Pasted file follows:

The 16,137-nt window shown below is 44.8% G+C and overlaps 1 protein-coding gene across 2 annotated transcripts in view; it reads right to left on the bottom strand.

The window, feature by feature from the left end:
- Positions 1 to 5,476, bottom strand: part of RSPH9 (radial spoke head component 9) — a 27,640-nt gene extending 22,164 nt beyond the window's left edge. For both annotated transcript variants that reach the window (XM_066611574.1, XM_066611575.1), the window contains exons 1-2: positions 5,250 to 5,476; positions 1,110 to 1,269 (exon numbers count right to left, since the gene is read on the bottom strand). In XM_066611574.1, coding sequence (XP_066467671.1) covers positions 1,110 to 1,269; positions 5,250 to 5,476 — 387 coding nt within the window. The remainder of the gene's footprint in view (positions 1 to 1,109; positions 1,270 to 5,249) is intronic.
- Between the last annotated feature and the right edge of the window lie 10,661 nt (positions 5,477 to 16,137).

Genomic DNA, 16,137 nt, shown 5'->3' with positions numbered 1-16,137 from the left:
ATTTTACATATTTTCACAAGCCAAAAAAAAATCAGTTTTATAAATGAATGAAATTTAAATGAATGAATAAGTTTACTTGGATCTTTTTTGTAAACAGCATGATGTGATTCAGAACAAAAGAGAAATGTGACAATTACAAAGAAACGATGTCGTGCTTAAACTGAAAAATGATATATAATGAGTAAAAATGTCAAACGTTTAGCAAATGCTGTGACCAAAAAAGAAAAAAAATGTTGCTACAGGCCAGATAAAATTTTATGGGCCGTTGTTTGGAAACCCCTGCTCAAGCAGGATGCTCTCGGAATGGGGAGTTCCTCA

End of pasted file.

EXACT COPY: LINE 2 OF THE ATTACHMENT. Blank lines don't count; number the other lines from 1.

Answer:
The window, feature by feature from the left end: